Croatia’s stone-paved streets: A journey through time
- by croatiaweek
- in Entertainment
There are many things about Croatia which leave a lasting impression on tourists. From the stunning coastline and islands, to the food and warmth of the people.
Among other things which leave impressions are the rich history, architecture and its stone-paved and cobbled streets.
These picturesque streets, made of uneven stones or bricks, are an integral part of the country’s urban landscape and have been around for centuries. Walking on these streets can feel like a journey through time, taking visitors back to the medieval era.
Cobblestones were first used by the ancient Romans, who paved their roads with these stones to make them more durable. Over time, the use of cobblestones spread across Europe, and many cities, including those in Croatia, adopted this technique. The small, rough stones were ideal for paving narrow streets and alleys, providing traction for horses and pedestrians, and reducing the risk of slipping and falling.
In Croatia, cobbled and larger stone-paved streets can today be found in many cities and towns, particularly in the historic centers.
Dubrovnik, for example, is famous for its limestone-paved Stradun, which is lined with Renaissance buildings and leads to the impressive Pile Gate.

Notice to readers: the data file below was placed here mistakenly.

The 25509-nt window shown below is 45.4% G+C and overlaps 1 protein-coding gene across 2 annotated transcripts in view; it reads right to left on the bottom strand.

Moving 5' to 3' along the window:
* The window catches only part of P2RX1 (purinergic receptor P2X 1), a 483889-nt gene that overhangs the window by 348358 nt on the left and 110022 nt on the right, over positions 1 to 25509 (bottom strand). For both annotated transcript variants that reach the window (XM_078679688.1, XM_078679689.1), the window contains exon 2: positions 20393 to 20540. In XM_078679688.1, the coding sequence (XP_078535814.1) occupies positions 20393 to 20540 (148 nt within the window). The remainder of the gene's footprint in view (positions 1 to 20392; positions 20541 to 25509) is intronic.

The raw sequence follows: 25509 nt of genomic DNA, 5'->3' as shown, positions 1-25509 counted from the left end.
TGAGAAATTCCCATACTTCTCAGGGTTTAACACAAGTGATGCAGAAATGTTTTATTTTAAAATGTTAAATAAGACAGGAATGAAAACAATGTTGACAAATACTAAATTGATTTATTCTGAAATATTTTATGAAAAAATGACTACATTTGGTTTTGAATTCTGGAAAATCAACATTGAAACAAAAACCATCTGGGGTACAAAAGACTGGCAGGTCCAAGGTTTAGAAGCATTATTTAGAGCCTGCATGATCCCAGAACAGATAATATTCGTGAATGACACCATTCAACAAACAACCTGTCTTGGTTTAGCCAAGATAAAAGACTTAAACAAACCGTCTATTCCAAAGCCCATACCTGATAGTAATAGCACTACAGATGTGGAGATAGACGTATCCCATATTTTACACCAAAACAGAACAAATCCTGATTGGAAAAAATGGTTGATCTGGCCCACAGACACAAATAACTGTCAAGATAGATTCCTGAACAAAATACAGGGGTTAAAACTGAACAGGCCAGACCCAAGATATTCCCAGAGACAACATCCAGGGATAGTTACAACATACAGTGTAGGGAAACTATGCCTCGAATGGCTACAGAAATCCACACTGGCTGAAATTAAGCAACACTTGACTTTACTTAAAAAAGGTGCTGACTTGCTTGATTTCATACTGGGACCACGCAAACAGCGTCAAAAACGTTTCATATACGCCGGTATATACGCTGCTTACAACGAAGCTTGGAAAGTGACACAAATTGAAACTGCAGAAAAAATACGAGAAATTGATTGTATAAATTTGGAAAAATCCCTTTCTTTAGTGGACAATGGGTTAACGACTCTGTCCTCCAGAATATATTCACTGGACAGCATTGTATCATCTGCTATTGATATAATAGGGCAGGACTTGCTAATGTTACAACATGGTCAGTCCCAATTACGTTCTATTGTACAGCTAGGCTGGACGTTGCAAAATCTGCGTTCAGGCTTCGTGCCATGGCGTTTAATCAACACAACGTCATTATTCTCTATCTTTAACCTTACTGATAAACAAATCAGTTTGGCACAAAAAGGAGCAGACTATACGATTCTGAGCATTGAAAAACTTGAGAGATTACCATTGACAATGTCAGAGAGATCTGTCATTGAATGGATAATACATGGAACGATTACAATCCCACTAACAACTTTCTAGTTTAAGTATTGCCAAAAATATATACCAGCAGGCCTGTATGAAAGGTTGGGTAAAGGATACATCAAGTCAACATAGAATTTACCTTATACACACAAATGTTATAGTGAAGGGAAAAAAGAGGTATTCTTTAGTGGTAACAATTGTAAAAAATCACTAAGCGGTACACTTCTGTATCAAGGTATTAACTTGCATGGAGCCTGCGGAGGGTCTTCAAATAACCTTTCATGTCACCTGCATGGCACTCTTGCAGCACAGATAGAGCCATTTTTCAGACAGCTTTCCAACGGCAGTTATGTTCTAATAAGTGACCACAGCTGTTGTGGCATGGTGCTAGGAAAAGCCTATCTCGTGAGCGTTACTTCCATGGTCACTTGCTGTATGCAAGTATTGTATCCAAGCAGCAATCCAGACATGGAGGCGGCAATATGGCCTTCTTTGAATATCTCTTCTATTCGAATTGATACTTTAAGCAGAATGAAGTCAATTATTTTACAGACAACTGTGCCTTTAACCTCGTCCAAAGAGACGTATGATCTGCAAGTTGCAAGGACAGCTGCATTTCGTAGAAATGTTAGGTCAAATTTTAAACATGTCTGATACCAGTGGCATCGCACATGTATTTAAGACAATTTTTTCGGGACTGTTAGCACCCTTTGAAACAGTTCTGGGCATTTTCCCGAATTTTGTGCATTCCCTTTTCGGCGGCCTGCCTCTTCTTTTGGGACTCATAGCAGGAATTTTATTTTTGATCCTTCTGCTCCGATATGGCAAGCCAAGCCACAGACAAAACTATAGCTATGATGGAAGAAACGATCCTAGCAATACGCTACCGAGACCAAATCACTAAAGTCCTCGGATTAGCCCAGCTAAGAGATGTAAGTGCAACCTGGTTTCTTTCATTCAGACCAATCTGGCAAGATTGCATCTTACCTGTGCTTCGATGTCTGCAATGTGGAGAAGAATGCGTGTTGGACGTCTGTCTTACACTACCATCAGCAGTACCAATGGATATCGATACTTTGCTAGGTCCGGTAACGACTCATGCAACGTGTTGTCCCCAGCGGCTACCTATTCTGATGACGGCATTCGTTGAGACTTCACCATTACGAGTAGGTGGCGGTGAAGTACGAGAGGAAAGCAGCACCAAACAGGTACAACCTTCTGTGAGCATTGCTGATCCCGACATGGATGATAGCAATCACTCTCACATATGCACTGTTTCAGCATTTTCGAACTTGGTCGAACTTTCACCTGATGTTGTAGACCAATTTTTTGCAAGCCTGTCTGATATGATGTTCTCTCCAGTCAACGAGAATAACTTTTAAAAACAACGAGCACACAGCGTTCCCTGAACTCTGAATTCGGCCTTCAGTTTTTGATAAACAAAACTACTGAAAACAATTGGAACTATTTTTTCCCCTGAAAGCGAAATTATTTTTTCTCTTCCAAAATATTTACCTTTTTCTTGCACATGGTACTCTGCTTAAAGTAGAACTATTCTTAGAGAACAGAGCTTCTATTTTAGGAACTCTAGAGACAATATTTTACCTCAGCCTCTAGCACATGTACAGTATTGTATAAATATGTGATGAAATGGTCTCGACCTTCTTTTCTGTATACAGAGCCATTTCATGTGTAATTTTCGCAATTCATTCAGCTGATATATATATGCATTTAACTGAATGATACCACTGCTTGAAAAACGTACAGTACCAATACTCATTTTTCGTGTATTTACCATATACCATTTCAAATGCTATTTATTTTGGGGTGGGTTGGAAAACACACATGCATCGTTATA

The cobbled streets of Split, the second-largest city in Croatia, are equally impressive, with the stunning Diocletian’s Palace and its intricate architecture.
In Zagreb, the capital of Croatia, the cobbled streets of the Upper Town take visitors back in time with their charming cafes, museums, and galleries.
There are also stunning examples of cobbled and stone-paved streets on the islands of Hvar, Korčula and Brač, as well as in Trogir, Rovinj and Šibenik to name just a few.
While cobbled streets may look beautiful, they also require regular maintenance, as the stones can become dislodged or damaged over time. This means that the upkeep of these streets can be costly and time-consuming, particularly in busy tourist areas. However, many local authorities recognize the importance of preserving these historic streets, and efforts are made to maintain their unique character and charm.
In 2020, there was a rare sight on Dubrovnik’s cobbled Stradun when grass started to grow between the polished stones. This happened after the streets were empty caused by the lockdown.
“I do not ever remember grass growing on Stradun,” a local explained.
In addition to their aesthetic appeal, cobbled streets also have practical benefits. Unlike concrete or asphalt, cobblestones are porous, allowing rainwater to drain away quickly and reducing the risk of flooding. They also retain less heat, making them cooler to walk on during the summer months. These streets also help to slow down traffic, making them safer for pedestrians.
Stone-paved streets are a unique feature of Croatia’s urban landscape, providing a glimpse into the country’s rich history and culture. They are not just beautiful to look at but also have practical benefits, making them an essential part of the country’s infrastructure.
So, the next time you’re in Croatia, take a stroll on a stone-paved street, and experience the charm and beauty of this ancient paving technique.